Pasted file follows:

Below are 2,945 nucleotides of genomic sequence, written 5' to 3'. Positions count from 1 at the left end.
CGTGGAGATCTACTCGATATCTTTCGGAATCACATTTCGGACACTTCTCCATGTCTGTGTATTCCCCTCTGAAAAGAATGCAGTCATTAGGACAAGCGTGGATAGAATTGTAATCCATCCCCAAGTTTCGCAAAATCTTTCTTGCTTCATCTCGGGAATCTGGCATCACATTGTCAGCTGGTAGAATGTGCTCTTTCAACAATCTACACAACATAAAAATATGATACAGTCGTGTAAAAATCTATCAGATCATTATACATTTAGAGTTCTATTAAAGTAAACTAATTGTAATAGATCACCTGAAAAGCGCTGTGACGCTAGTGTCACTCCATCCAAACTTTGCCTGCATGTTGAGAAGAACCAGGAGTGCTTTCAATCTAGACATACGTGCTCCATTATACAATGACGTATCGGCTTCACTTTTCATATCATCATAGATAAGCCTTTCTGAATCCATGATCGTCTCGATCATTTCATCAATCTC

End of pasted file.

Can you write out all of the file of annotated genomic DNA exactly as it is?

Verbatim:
Below are 2,945 nucleotides of genomic sequence, written 5' to 3'. Positions count from 1 at the left end.
CGTGGAGATCTACTCGATATCTTTCGGAATCACATTTCGGACACTTCTCCATGTCTGTGTATTCCCCTCTGAAAAGAATGCAGTCATTAGGACAAGCGTGGATAGAATTGTAATCCATCCCCAAGTTTCGCAAAATCTTTCTTGCTTCATCTCGGGAATCTGGCATCACATTGTCAGCTGGTAGAATGTGCTCTTTCAACAATCTACACAACATAAAAATATGATACAGTCGTGTAAAAATCTATCAGATCATTATACATTTAGAGTTCTATTAAAGTAAACTAATTGTAATAGATCACCTGAAAAGCGCTGTGACGCTAGTGTCACTCCATCCAAACTTTGCCTGCATGTTGAGAAGAACCAGGAGTGCTTTCAATCTAGACATACGTGCTCCATTATACAATGACGTATCGGCTTCACTTTTCATATCATCATAGATAAGCCTTTCTGAATCCATGATCGTCTCGATCATTTCATCAATCTC